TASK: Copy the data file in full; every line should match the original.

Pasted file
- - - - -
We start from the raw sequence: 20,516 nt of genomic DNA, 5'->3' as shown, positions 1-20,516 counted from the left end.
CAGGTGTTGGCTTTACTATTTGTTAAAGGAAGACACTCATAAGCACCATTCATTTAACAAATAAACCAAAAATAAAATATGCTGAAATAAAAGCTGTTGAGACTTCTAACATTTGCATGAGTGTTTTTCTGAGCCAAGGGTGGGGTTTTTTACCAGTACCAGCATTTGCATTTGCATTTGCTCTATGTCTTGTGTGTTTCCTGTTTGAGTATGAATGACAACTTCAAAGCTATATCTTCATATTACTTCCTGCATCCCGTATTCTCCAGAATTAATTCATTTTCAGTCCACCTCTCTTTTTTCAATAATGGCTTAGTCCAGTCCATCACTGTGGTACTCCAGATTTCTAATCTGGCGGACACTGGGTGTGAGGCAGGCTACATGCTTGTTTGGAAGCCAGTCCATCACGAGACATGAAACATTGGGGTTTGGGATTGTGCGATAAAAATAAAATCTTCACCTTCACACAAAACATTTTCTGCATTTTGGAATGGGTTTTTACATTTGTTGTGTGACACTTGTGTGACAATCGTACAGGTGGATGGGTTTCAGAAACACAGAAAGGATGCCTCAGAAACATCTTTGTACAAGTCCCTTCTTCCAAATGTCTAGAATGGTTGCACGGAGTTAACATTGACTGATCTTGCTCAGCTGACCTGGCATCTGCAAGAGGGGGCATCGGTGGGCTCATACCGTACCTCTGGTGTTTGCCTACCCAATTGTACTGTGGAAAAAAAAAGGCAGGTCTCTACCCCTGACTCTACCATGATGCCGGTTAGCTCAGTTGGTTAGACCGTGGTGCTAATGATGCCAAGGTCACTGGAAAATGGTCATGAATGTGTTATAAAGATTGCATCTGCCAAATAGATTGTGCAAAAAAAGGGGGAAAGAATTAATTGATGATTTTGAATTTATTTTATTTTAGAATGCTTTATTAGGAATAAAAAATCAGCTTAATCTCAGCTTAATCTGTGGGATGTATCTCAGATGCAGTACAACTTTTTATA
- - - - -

We start from the raw sequence: 20,516 nt of genomic DNA, 5'->3' as shown, positions 1-20,516 counted from the left end.
CAGGTGTTGGCTTTACTATTTGTTAAAGGAAGACACTCATAAGCACCATTCATTTAACAAATAAACCAAAAATAAAATATGCTGAAATAAAAGCTGTTGAGACTTCTAACATTTGCATGAGTGTTTTTCTGAGCCAAGGGTGGGGTTTTTTACCAGTACCAGCATTTGCATTTGCATTTGCTCTATGTCTTGTGTGTTTCCTGTTTGAGTATGAATGACAACTTCAAAGCTATATCTTCATATTACTTCCTGCATCCCGTATTCTCCAGAATTAATTCATTTTCAGTCCACCTCTCTTTTTTCAATAATGGCTTAGTCCAGTCCATCACTGTGGTACTCCAGATTTCTAATCTGGCGGACACTGGGTGTGAGGCAGGCTACATGCTTGTTTGGAAGCCAGTCCATCACGAGACATGAAACATTGGGGTTTGGGATTGTGCGATAAAAATAAAATCTTCACCTTCACACAAAACATTTTCTGCATTTTGGAATGGGTTTTTACATTTGTTGTGTGACACTTGTGTGACAATCGTACAGGTGGATGGGTTTCAGAAACACAGAAAGGATGCCTCAGAAACATCTTTGTACAAGTCCCTTCTTCCAAATGTCTAGAATGGTTGCACGGAGTTAACATTGACTGATCTTGCTCAGCTGACCTGGCATCTGCAAGAGGGGGCATCGGTGGGCTCATACCGTACCTCTGGTGTTTGCCTACCCAATTGTACTGTGGAAAAAAAAAGGCAGGTCTCTACCCCTGACTCTACCATGATGCCGGTTAGCTCAGTTGGTTAGACCGTGGTGCTAATGATGCCAAGGTCACTGGAAAATGGTCATGAATGTGTTATAAAGATTGCATCTGCCAAATAGATTGTGCAAAAAAAGGGGGAAAGAATTAATTGATGATTTTGAATTTATTTTATTTTAGAATGCTTTATTAGGAATAAAAAATCAGCTTAATCTCAGCTTAATCTGTGGGATGTATCTCAGATGCAGTACAACTTTTTATA